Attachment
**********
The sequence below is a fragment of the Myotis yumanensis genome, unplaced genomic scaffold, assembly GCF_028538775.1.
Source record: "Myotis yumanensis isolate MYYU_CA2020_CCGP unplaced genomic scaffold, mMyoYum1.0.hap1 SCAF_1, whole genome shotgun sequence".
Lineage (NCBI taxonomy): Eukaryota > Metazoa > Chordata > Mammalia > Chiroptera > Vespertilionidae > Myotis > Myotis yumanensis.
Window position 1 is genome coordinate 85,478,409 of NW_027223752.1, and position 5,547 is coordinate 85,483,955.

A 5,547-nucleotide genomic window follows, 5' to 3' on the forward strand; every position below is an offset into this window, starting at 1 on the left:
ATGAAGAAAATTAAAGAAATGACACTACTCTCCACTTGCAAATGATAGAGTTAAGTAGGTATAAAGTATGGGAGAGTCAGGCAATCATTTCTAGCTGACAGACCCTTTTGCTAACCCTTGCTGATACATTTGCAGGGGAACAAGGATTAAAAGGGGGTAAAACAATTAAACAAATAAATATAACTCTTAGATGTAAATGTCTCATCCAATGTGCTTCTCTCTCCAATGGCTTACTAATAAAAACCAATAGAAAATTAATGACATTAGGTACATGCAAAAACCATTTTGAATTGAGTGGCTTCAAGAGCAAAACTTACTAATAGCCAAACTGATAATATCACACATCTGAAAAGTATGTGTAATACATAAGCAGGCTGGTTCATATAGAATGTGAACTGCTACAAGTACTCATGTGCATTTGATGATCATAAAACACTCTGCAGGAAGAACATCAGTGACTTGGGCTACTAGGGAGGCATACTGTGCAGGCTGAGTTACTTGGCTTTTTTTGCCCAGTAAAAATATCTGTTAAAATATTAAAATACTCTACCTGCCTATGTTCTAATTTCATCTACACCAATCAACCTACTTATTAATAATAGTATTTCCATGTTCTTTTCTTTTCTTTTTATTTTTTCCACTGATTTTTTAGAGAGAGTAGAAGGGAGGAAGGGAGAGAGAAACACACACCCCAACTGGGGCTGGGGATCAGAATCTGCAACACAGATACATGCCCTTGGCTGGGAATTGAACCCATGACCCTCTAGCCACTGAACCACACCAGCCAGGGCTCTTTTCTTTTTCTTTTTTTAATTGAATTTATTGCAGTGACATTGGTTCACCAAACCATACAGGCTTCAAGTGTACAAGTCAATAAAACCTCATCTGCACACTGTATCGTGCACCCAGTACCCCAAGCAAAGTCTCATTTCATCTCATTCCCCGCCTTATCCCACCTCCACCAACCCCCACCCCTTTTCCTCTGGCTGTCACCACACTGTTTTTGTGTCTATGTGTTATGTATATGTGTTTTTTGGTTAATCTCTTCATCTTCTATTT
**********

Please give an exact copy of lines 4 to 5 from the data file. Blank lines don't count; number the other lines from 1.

Window position 1 is genome coordinate 85,478,409 of NW_027223752.1, and position 5,547 is coordinate 85,483,955.

A 5,547-nucleotide genomic window follows, 5' to 3' on the forward strand; every position below is an offset into this window, starting at 1 on the left: